Cook—The cook’s job was to provide the food for the crew each day. He rose hours early to prepare breakfast, then arrived at the evening campsite before the herd to start dinner preparations. In addition, he would cut the crew’s hair, act as a banker, help the Trail Boss mediate disputes, and most importantly, act as doctor for any health issues with the cowboys.

 

Average pay for those on the cattle drive were as follows: the Trail boss earned roughly $100-$120/month. The cook could count on about $60/month. And a typical drover (any of the other positions) would earn roughly $40/month. All were paid at the end of the trail after the herd was sold.

Coy Whitaker the hero of Being Brave.

This photo inspired the character of Aimee Kaplan

It was a load of fun to write about a cattle drive in my latest release, Becoming Brave, one of the four novellas in The Cowboys novella collection. In the story, cowboy Coy Whittaker stumbles across the lone survivor of a terrible attack, Aimee Kaplan, while moving his boss’s cattle through Indian Territory to Kansas. He and the crew band together to get Aimee to safety while defending against the outlaw gang who killed her family. In addition to my story are three other wonderful novellas by award-winning authors Cindy Ervin Huff (our host today!), Sandra Merville Hart, and Linda Yezak. Hope you’ll take a few hours to read these fun romances!

 

 

 

Jennifer Uhlarik discovered the western genre as a pre-teen when she swiped the only “horse” book she found on her older brother’s bookshelf. A new love was born. Across the next ten years, she devoured Louis L’Amour westerns and fell in love with the genre. In college at the University of Tampa, she began penning her own story of the Old West. Armed with a B.A. in writing, she has finaled and won in numerous writing competitions, and been on the ECPA best-seller list numerous times. In addition to writing, she has held jobs as a private business owner, a schoolteacher, a marketing director, and her favorite—a full-time homemaker. Jennifer is active in American Christian Fiction Writers, Women Writing the West, and is a lifetime member of the Florida Writers Association. She lives near Tampa, Florida, with her husband, college-aged son, and four fur children.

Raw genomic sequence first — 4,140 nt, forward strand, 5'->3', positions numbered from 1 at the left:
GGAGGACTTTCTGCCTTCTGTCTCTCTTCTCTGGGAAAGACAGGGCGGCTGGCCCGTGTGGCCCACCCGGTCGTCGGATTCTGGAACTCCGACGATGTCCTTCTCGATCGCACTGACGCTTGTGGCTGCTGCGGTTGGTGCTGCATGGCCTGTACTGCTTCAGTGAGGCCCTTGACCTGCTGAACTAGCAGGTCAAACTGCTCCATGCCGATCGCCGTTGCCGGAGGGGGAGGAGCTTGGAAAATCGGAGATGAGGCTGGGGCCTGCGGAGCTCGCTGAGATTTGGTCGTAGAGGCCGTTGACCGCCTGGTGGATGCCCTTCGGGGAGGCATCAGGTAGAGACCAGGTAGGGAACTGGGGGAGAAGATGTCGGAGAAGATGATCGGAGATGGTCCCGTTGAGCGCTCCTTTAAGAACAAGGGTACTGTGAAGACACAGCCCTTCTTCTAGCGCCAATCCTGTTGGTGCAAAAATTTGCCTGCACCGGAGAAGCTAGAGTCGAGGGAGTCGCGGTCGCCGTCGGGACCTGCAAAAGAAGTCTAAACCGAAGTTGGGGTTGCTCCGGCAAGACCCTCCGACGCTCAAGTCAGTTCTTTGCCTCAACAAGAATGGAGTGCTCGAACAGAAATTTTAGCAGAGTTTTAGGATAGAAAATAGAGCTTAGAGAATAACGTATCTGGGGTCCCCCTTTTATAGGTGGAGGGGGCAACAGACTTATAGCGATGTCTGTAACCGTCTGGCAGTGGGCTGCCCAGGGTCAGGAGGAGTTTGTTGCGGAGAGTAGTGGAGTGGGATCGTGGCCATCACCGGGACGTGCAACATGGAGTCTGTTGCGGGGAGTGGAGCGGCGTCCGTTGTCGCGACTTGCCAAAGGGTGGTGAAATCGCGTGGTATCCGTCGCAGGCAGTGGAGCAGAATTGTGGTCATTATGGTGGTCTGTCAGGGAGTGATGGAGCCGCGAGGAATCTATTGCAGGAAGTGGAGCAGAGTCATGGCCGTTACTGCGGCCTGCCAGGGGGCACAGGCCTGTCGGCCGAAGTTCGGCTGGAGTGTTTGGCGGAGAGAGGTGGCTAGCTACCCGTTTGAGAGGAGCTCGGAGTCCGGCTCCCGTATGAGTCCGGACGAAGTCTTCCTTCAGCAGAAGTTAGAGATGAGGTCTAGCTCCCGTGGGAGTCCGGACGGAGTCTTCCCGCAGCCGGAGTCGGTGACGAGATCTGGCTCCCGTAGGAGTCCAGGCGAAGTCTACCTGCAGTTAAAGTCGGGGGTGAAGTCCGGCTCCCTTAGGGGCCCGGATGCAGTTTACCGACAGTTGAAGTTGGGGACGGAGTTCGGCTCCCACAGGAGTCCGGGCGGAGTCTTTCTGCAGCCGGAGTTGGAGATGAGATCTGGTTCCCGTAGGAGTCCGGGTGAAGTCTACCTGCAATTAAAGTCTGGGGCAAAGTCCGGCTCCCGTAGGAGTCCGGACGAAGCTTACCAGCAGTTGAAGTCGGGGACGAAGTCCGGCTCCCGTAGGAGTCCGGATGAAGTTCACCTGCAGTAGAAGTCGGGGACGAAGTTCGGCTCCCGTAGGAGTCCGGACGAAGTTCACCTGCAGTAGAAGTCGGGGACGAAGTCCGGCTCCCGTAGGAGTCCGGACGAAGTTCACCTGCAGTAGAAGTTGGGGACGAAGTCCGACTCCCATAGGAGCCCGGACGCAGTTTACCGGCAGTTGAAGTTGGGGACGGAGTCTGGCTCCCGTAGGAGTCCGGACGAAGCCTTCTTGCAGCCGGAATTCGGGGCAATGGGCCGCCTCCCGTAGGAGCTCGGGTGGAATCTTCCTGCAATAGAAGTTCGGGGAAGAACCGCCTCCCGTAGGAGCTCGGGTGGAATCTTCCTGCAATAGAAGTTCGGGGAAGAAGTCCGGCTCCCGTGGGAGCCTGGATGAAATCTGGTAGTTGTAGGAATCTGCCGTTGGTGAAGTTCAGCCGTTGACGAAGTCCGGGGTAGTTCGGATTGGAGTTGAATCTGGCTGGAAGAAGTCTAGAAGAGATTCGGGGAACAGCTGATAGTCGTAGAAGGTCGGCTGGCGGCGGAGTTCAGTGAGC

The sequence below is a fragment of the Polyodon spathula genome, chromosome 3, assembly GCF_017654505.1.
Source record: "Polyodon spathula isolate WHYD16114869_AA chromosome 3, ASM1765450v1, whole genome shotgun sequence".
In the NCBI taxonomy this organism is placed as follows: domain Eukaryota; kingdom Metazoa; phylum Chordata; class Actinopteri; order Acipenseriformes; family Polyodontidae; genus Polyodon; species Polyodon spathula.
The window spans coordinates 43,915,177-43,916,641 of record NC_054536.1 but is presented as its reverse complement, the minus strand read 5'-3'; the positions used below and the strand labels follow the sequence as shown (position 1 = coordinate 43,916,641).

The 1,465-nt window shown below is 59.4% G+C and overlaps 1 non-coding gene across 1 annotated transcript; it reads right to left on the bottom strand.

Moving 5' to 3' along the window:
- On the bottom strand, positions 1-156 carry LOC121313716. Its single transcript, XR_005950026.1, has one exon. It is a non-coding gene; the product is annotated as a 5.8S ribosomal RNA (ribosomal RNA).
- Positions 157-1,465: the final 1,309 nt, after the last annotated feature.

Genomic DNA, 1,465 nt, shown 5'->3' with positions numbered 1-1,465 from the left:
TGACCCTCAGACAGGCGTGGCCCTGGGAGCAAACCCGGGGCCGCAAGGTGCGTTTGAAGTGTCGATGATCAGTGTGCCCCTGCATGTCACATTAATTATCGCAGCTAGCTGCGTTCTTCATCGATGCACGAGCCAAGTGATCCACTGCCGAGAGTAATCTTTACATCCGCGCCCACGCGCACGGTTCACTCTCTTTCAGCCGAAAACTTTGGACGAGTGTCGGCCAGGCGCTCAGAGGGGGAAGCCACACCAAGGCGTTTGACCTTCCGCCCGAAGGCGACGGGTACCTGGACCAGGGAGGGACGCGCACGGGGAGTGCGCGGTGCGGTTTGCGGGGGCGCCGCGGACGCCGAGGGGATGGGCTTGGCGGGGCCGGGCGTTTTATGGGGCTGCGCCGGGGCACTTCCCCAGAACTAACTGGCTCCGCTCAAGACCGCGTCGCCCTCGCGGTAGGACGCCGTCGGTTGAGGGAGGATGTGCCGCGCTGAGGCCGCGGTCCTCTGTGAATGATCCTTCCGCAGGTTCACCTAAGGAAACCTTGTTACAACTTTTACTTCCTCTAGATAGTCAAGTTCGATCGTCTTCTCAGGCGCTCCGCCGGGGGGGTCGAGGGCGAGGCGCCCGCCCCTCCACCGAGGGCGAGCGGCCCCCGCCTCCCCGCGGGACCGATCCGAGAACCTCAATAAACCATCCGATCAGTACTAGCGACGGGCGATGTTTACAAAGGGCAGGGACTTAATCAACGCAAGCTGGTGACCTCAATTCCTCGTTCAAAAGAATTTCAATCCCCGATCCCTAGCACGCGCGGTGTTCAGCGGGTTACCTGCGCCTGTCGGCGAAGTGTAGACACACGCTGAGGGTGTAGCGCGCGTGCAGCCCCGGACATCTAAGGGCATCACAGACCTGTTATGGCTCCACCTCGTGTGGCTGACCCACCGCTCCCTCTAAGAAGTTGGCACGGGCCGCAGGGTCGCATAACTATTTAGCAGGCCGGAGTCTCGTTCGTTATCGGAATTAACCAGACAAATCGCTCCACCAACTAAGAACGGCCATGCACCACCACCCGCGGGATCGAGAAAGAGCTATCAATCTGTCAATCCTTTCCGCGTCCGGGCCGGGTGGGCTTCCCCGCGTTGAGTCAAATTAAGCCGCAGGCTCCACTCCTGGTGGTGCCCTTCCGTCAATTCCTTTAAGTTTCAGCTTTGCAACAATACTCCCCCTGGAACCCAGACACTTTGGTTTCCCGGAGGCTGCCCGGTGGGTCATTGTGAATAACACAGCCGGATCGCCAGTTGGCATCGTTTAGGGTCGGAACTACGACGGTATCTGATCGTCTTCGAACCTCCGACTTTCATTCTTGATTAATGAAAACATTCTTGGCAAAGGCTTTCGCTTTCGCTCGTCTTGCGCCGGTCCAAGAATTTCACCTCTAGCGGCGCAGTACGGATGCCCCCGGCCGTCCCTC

Buy Link:

https://www.amazon.com/Cowboys-Jennifer-Uhlarik/dp/194601690X

 

Cover Blurb:

The Cowboys

Taming the west—one heart at a time.

Healing Hearts by Cindy Ervin Huff
Lonnie Holt’s external scars remind him of his failures, his internal scars torment him. Genny Collins seeks safety at the ranch once owned by Lonnie’s uncle. When Lonnie and his brother arrive, sparks fly and distrust abounds. While Lonnie and Genny fight the love growing between them, his past haunts him, and her past pays them a visit.

Becoming Brave by Jennifer Uhlarik
When Coy Whittaker stumbles upon a grisly scene littered with bodies, he wants nothing more than to get his boss’s cattle out of Indian Territory. But when a bloodstained Aimee Kaplan draws down on him, his plans—and his heart—screech to a halt.

Trail’s End by Sandra Merville Hart
Wade Chadwick has no money until his boss’s cattle sell, so he takes a kitchen job at Abby’s Home Cooking. The beautiful and prickly owner adds spice to his workday. Abby Cox hires the down-and-out cowboy even though the word cowboy leaves a bad taste in her mouth. Just as she’s ready to trust Wade with her heart, money starts to disappear … and so does her brother.

Loving a Harvey Girl by Linda Yezak
Eva Knowles can’t imagine why the local preacher doesn’t like Harvey Girls—women who work serving tables instead of finding a husband and falling in love. But if Eva can get the handsome and wayward cowboy Cal Stephens to join her in church, maybe the reverend will accept the girls. Or maybe she’ll forfeit her job for a husband, hearth, and home!

Next week we’ll hear from Sandra Melville Hart and Linda W. Yezak as they share some historical tidbits about their stories. If you missed it here’s the link to my post about Healing Hearts, my novella in this collection. And don’t forget if you post below regarding your favorite cowboy you’ll be entered in a drawing for a $10 Amazon gift card.

 

Who Doesn’t Love Cowboys? And a Giveaway?

It’s coming! Tomorrow will be August. On the 15th The Cowboys will be released. I’m so excited. In this post I thought I’d share the WHAT IF moment behind my novella Healing Hearts that appears in this collection.

Don’t you just want to ride off into the sunset with hm?